Joan (Niue) is a school teacher at Avalon Intermediate School in Lower Hutt and alumnus of the Science Teaching Leadership Programme.
What do you do on an average work day?
Fakaalofa lahi atu, greetings to you all. My name is Joan Makisi and I am of Niuean heritage from the beautiful village of Mutalau (Ululauta) I have been in New Zealand for over 50 years with my family who emigrated to this land for education, employment and family reasons.
I am a school teacher at Avalon Intermediate School in Lower Hutt, a job that have given me a lot of enjoyment, opportunity and memorable events.
On an average work day, I am at school by 7.30am. I teach a composite class of year 7 and year 8 students and I love the interaction with my students.
Work usually finishes at around 5.30pm, after marking, photocopying, attending a meeting and generally getting ready for the next day.
I get home at around 6pm and after dinner and time with my family, it is back to doing schoolwork again.
What did you study at school? And after high school?
At college I loved every subject but was particularly keen on the Arts, Performance, Kapa Haka, Te Reo Māori and Social Studies. I also loved PE lessons as well because it was great to learn catching, throwing and batting skills.
I attended Victoria University, the first person in my family, to study education. I also attended Wellington Teacher’s College. It took four years of study, sacrifice (I had four children at the time), and hard work to achieve a Co-Joint Bachelor of Education and Diploma of Teaching (Primary).
I can still recall the overwhelming feeling of pride, success and joy receiving my degree in front of my parents and children. The hard yards of trying to juggle my duties as a mother, a student and putting food on the table is something I will never forget. I share this because anything is possible if you put your mind to it. I was very fortunate to have a supportive family and church members who helped to look after my children after school or watch them as they got off the bus in the mornings going to school.
Was your study directly related to what you do now?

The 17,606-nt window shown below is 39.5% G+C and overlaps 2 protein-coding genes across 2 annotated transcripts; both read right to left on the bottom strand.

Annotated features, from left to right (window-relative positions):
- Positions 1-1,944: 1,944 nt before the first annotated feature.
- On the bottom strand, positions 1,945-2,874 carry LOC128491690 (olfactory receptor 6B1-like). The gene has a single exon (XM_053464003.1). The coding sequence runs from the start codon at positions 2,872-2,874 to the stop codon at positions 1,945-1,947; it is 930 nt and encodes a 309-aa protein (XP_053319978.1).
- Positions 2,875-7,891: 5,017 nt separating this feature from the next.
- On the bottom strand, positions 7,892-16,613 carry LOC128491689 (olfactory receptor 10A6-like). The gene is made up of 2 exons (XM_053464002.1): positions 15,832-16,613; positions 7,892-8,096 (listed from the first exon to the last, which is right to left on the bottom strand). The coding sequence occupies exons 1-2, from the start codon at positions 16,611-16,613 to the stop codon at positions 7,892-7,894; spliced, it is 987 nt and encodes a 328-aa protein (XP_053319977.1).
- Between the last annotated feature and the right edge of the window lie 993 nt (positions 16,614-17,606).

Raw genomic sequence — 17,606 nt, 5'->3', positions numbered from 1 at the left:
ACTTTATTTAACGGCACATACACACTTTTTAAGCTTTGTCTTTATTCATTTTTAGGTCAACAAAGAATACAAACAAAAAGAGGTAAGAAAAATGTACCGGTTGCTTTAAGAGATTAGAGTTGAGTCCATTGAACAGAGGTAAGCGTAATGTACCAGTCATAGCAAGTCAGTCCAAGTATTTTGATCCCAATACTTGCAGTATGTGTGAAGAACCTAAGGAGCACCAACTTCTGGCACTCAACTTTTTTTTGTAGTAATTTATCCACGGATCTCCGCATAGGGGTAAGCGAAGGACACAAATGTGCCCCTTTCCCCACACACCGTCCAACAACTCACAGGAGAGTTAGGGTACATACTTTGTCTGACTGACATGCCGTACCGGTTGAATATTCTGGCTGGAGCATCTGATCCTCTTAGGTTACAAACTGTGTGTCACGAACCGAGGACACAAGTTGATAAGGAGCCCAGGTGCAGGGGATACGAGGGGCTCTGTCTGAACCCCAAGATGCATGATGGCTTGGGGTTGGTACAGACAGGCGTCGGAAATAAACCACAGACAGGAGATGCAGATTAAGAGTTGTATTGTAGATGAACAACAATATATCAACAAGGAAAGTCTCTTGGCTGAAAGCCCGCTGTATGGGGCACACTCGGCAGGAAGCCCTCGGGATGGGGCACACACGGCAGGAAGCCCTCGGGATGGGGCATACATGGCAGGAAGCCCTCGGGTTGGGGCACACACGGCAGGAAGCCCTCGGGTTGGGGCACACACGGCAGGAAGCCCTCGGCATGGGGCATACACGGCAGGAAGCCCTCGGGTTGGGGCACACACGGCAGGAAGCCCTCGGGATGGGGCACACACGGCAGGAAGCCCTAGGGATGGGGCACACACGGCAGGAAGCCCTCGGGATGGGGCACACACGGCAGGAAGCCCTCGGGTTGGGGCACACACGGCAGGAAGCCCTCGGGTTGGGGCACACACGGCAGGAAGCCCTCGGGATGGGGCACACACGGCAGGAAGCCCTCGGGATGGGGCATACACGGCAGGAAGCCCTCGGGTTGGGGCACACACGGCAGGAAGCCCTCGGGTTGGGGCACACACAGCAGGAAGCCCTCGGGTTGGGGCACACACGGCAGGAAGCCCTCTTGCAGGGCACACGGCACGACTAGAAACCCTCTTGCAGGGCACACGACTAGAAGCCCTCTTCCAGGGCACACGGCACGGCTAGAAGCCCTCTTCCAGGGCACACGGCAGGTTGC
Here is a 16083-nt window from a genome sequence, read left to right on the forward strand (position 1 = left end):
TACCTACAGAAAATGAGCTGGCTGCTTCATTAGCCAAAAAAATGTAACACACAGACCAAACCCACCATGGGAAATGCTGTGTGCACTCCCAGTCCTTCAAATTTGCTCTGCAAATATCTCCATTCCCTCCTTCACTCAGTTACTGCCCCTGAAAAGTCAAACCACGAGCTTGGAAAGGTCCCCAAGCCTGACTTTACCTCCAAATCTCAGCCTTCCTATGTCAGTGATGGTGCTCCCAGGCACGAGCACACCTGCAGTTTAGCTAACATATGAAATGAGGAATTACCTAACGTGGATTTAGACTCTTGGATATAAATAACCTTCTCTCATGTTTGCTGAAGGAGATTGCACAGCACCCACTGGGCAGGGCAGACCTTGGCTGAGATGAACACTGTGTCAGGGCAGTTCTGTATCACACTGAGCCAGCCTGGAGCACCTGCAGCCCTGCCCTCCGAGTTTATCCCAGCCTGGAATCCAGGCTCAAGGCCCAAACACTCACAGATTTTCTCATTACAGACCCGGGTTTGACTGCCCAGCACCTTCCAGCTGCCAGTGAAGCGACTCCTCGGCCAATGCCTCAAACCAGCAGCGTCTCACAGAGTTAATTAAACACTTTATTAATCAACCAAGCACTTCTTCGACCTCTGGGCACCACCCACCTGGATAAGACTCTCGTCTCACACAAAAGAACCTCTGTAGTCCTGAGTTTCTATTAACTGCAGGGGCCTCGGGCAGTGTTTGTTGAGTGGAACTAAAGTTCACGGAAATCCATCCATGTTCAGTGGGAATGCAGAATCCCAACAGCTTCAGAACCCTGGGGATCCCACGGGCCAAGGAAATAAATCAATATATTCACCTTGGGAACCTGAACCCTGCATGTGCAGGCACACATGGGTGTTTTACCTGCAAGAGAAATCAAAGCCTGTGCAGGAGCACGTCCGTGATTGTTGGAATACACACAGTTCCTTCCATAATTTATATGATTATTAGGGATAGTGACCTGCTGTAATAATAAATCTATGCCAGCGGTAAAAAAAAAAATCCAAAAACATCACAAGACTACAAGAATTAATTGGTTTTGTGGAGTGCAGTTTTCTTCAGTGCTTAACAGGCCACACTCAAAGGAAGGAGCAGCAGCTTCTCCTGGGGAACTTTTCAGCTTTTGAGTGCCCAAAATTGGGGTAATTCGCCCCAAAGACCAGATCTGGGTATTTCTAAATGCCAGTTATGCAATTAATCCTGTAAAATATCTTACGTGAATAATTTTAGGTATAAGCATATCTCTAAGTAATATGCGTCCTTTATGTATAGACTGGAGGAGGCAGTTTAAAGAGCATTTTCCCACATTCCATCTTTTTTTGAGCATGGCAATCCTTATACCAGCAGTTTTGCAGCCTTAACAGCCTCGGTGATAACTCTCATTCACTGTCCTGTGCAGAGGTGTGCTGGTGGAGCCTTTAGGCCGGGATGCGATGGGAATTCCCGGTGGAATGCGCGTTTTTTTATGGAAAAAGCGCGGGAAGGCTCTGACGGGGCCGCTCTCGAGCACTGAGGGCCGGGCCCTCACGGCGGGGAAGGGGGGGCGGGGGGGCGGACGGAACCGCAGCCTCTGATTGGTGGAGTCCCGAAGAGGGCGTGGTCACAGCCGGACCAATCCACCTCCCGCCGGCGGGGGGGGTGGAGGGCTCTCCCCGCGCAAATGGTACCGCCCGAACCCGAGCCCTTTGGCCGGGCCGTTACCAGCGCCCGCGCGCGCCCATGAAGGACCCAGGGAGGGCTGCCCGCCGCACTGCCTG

What would you like to share with young women who are thinking about their career choices right now?
I would say to them, stay focused on your goals, always seek support along the way in terms of guidance and advice, and stop to celebrate the successes along your journey.
Stay faithful to your beliefs and use the opportunity to learn, read and learn some more from people around you.
What are some of your career highlights so far?
I've had the opportunity to lead a team of colleagues in a syndicate at school, as well as plan and organise team and school wide events such as a school camp, a Polyfestival event and a sports events. It's been great to have that acknowledgment of my leadership skills in my work.
A more recent highlight was being part of the selection for the Science Teaching Leadership Programme where I was hosted by Zealandia Sanctuary Trust in Wellington. This programme was great as it enabled me to build on my skills and knowledge of science and how science is an awesome avenue for student engagement and achievement.
Why do you believe engaging in science, technology, engineering and maths (STEM) is important to New Zealand?
I think that engagement in STEM is very important because it is an opportunity for learning about the world around us, having an understanding of how things work, and finding out about things in a really practical, fun and exciting way.
Why is it important to have more women working in STEM?
I think it’s important for more women to work in STEM to acknowledge their capabilities, thinking and perspective about science driven issues, topics and events.
Women are excellent role models and to participate in STEM would encourage and support young men and women on their learning journeys.
Joan is a school teacher at Avalon Intermediate School in Lower Hutt and alumnus of the Science Teaching Leadership Programme. Joan is of Niuean heritage from the beautiful village of Mutalau (Ululauta) and has been in New Zealand for over 50 years with her family.
This profile is part of our series of girls and women in STEM.
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